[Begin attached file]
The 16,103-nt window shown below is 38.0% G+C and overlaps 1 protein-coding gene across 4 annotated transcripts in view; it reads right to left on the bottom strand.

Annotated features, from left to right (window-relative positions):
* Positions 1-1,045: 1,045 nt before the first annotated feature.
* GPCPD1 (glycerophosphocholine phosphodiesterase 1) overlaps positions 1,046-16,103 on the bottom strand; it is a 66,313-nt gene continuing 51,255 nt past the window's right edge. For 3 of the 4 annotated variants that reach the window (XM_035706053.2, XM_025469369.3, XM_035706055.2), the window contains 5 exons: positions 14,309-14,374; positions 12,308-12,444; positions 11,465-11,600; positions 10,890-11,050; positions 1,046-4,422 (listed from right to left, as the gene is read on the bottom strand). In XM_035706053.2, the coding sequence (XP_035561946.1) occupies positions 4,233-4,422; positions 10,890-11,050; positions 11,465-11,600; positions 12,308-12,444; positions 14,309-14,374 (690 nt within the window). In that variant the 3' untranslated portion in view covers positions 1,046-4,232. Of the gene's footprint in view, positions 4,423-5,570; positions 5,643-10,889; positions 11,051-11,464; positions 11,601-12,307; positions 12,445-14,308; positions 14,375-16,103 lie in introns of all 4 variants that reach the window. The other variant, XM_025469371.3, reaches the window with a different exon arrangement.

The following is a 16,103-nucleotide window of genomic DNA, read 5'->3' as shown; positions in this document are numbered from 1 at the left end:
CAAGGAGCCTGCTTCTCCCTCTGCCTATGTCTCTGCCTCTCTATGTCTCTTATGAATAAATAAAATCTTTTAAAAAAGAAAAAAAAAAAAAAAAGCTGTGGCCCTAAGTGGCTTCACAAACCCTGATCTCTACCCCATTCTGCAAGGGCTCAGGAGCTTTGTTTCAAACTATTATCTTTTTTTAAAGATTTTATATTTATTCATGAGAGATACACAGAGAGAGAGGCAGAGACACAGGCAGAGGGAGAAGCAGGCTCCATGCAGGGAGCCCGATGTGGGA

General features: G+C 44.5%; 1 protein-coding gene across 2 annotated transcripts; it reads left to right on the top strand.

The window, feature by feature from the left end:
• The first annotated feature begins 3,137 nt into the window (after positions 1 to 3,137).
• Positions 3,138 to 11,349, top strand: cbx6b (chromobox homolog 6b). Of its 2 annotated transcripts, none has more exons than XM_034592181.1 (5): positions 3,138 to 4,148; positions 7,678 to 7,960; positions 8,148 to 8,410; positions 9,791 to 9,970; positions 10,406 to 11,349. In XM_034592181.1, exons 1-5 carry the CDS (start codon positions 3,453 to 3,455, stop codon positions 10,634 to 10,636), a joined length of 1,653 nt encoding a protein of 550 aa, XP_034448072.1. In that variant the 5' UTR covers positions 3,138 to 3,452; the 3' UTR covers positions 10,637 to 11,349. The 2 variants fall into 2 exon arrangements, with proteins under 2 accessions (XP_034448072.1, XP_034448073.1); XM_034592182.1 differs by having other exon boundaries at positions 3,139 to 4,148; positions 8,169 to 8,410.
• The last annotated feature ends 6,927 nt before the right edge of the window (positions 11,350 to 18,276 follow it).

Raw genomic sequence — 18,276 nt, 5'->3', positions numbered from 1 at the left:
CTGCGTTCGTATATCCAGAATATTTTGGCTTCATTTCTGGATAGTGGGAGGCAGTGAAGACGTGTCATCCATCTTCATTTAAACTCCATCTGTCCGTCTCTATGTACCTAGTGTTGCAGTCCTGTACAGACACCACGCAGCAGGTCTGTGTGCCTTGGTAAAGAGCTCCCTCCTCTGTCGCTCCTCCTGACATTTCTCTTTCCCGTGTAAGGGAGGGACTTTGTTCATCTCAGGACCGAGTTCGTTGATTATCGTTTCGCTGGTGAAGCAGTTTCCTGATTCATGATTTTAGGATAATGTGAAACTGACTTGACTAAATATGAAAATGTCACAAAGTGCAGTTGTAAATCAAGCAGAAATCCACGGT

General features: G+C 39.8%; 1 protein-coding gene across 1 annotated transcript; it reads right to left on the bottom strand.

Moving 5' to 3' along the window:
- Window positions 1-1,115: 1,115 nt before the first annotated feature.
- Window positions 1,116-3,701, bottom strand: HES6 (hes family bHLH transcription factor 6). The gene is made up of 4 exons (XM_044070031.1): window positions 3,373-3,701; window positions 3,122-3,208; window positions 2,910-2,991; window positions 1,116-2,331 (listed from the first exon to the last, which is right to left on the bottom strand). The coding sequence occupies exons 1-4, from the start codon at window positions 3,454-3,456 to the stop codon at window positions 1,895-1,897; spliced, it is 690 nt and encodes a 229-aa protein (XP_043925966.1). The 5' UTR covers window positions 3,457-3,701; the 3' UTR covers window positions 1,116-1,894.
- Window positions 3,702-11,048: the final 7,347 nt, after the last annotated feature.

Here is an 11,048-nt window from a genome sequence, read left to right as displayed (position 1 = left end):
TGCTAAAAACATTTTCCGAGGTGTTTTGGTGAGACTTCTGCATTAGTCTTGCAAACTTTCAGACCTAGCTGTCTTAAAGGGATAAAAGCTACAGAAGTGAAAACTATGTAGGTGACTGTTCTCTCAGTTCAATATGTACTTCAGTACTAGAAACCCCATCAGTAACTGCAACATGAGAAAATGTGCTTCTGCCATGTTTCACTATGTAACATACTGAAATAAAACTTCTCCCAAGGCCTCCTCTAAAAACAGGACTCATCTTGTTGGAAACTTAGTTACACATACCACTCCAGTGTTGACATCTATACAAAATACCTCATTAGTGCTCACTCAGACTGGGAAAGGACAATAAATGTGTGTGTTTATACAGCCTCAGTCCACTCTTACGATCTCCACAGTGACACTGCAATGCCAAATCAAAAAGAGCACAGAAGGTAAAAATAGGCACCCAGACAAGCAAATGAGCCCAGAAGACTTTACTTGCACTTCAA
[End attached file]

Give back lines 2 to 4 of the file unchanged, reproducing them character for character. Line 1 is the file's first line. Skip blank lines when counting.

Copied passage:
Annotated features, from left to right (window-relative positions):
* Positions 1-1,045: 1,045 nt before the first annotated feature.
* GPCPD1 (glycerophosphocholine phosphodiesterase 1) overlaps positions 1,046-16,103 on the bottom strand; it is a 66,313-nt gene continuing 51,255 nt past the window's right edge. For 3 of the 4 annotated variants that reach the window (XM_035706053.2, XM_025469369.3, XM_035706055.2), the window contains 5 exons: positions 14,309-14,374; positions 12,308-12,444; positions 11,465-11,600; positions 10,890-11,050; positions 1,046-4,422 (listed from right to left, as the gene is read on the bottom strand). In XM_035706053.2, the coding sequence (XP_035561946.1) occupies positions 4,233-4,422; positions 10,890-11,050; positions 11,465-11,600; positions 12,308-12,444; positions 14,309-14,374 (690 nt within the window). In that variant the 3' untranslated portion in view covers positions 1,046-4,232. Of the gene's footprint in view, positions 4,423-5,570; positions 5,643-10,889; positions 11,051-11,464; positions 11,601-12,307; positions 12,445-14,308; positions 14,375-16,103 lie in introns of all 4 variants that reach the window. The other variant, XM_025469371.3, reaches the window with a different exon arrangement.